The Blog

The New Africa, the New America

After Obama's win, in Kenya, unlike when I last visited, there no heavy debates, but constructive dialogue about America resuming the role of leading the world.
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I am writing this blog on a plane flying back from Kampala, Uganda; Nairobi, Kenya; and Abuja, Nigeria where I have spent the past week immediately following Election Day in the U.S. I have interacted with Africans from many nations, regions, tribes and allegiances during this period and clearly Africa is like a new world again, and America is its friend. The result of our Election, has given them new hope in spite of their acute awareness of our subprime mortgage debt, over-leveraged financial system, and economic malaise. Surprise, surprise, their banks and financial systems are in better shape than ours, as "they never bought our toxic instruments" - probably because there were too many eager buyers in the developed world. And while there may not be as many houses or banks as ours, their systems of mortgage financing are solidly asset based.

Barack Obama has over night changed the African mindset and "yes, we can" is echoed by everyone, in casual conversation with a taxi driver, woven into speeches by business people at meetings, ads for products or events in the newspapers, and even by government ministers. In some respects it has gone too far as many think the U.S. may now provide visas for all Africans, have jobs for them in the U.S., or at the very least give them a space at a U.S. school. If your name begins with "O" and you live in Kenya, in particular, you fantasize that you may be a cousin of Obama. Barack, which means blessing in Swahili, fortunately is not a name used commonly, as I was told the real name is Baracka so our President-Elect may have had his name shortened.

In Kenya, the day after the Election was a national holiday. All the embassies I came in contact with stayed open all election night with food and drink and TV watching for the hundreds they invited - many stayed from 8pm (Africa time 12pmEST) until 7am or 8am when the full results were known. What a difference I saw from the attitudes when I was last there six or twelve months ago: no heavy debates, but constructive dialogue about America resuming the role in leading the world in dialogue on the impact of the current financial crisis on their lives and when the impact would trickle down, which they fully expect, and share the hope that somehow Obama will be a savior.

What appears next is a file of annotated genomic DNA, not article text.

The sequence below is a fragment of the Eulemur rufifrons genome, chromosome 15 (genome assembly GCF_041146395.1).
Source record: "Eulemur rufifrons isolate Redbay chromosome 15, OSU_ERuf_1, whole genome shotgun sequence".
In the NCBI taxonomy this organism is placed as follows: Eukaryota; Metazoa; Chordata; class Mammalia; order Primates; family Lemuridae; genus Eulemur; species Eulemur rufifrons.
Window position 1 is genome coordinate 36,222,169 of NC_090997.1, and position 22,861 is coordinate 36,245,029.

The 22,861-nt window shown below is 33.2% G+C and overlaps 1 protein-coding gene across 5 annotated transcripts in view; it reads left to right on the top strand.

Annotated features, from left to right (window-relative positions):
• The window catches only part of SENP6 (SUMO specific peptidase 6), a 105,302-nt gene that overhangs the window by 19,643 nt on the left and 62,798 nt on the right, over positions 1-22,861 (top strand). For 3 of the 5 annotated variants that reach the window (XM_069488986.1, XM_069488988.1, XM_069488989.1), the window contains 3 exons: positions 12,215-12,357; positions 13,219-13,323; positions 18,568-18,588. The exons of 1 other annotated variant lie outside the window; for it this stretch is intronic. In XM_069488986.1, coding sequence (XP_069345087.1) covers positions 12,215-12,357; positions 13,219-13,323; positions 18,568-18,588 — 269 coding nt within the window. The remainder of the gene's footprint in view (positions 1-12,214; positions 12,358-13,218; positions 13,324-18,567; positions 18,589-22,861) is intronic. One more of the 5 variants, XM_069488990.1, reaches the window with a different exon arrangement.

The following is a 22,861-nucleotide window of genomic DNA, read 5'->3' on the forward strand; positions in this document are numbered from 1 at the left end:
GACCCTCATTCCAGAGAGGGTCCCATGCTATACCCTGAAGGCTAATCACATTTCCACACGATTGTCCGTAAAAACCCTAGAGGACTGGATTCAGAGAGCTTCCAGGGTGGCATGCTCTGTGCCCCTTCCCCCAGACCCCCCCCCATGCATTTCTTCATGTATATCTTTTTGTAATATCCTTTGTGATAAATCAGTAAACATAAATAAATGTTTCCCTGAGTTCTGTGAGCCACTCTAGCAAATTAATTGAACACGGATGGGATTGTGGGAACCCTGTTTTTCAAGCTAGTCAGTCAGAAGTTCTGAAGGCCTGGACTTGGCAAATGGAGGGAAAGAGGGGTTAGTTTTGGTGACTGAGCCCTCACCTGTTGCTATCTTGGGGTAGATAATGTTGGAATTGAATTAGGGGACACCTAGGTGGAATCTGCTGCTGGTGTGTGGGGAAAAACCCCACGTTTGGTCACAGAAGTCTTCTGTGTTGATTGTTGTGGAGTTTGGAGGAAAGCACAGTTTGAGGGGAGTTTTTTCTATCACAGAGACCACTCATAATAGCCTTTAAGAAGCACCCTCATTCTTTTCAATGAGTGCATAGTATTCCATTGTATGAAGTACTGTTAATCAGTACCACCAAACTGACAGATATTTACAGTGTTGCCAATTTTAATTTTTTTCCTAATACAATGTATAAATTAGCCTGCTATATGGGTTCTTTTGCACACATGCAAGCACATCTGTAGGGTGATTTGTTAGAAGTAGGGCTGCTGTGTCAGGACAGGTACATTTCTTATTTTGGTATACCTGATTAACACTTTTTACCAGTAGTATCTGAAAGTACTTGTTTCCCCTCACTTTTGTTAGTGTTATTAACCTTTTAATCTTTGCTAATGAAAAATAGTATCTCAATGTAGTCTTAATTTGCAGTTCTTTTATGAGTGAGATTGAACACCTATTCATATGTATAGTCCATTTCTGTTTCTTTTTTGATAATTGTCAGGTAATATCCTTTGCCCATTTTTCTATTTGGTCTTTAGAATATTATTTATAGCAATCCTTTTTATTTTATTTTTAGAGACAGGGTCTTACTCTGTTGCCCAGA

In Nigeria, of course, they benefited from $150 barrel oil, but fortunately they based their budget on $65 a barrel and are adjusting to estimates of $45 for next year. It will restrict their budget surplus, since 75% of their export is oil. It will restrict the building of all too important infrastructure projects, particularly roads, dams, electric power lines. Uganda, so far, has no oil, but it is drilling. Commodity prices, particularly coffee, have been strong all year, although the recent declines will have a major impact on their ability to maintain GDP growth rates of 6 to 9% - which has been common in much of Africa in the past few years.

What impressed me above all was the intimate knowledge of not only our Election process, even down to the state level, but a sensitivity to the secondary effects of a slow down and recession worldwide. While Africa clearly has a very high level of poverty with incomes of under $2 per day, there is a growing lower-middle and middle class that have jobs, cars, trips, vacations, eating out, new clothes and accessories. These types of Africans are looking to a period of doing with less and don't seem to express any hardships in the process. I was intrigued to hear a group of ten around a dinner table talk about the fact that not only do Americans have to cut back but they, Africans themselves, could do "without another suit" have a "staycation" (vacation at home). And probably most simplistic or impactful, they universally said "you know we don't have to turn in our 3, 4, 5 year-old car when with a little fix up the car can run for another few years." The conversation vividly brought home to me that we, in the U.S., have been living in a society where few of us have been spending on real needs, but rather, satisfying our shopping impulses, subliminally put into our head by advertising and by the media. We have been indulging ourselves for years in excess in every aspect of our lives. We think we "need" things when, in fact, we all have more sweaters, shirts, ties, shoes, cars and "things" than we really need, while the Africans that we conjure in our minds as "needy" are cheerfully willing to do with less. Obviously, those in poverty who don't have their basic needs met will be more severely impacted and deserve our concern, but the rest of us - both African and American - can afford to cut back.

We won't know for a while when all of this will sort out, but hopefully the malaise that we all are all feeling one way or another currently will restore basic values and eliminate excess - much of which was financed by far too much speculation and excessive credit. And if Africans can tighten their belt, maybe we can or will and we won't be that much the worse for it. Maybe it's a new paradigm of family values. Sadly, it is going to result in dislocation in many industries and we will have to find ways to re-train and re-employ people in new areas to satisfy demand for new products and services that are only bounded by our creativity and imagination to develop.

Africa is a continent with 750 million people, rich in resources and rapidly taking its place in the modern world - much of its population still desperately needs our assistance, but there is a growing proportion of the population that will experience many of the economic setbacks we are currently facing in the U.S. and Europe, and they seem to be doing it with a stoic but constructive attitude.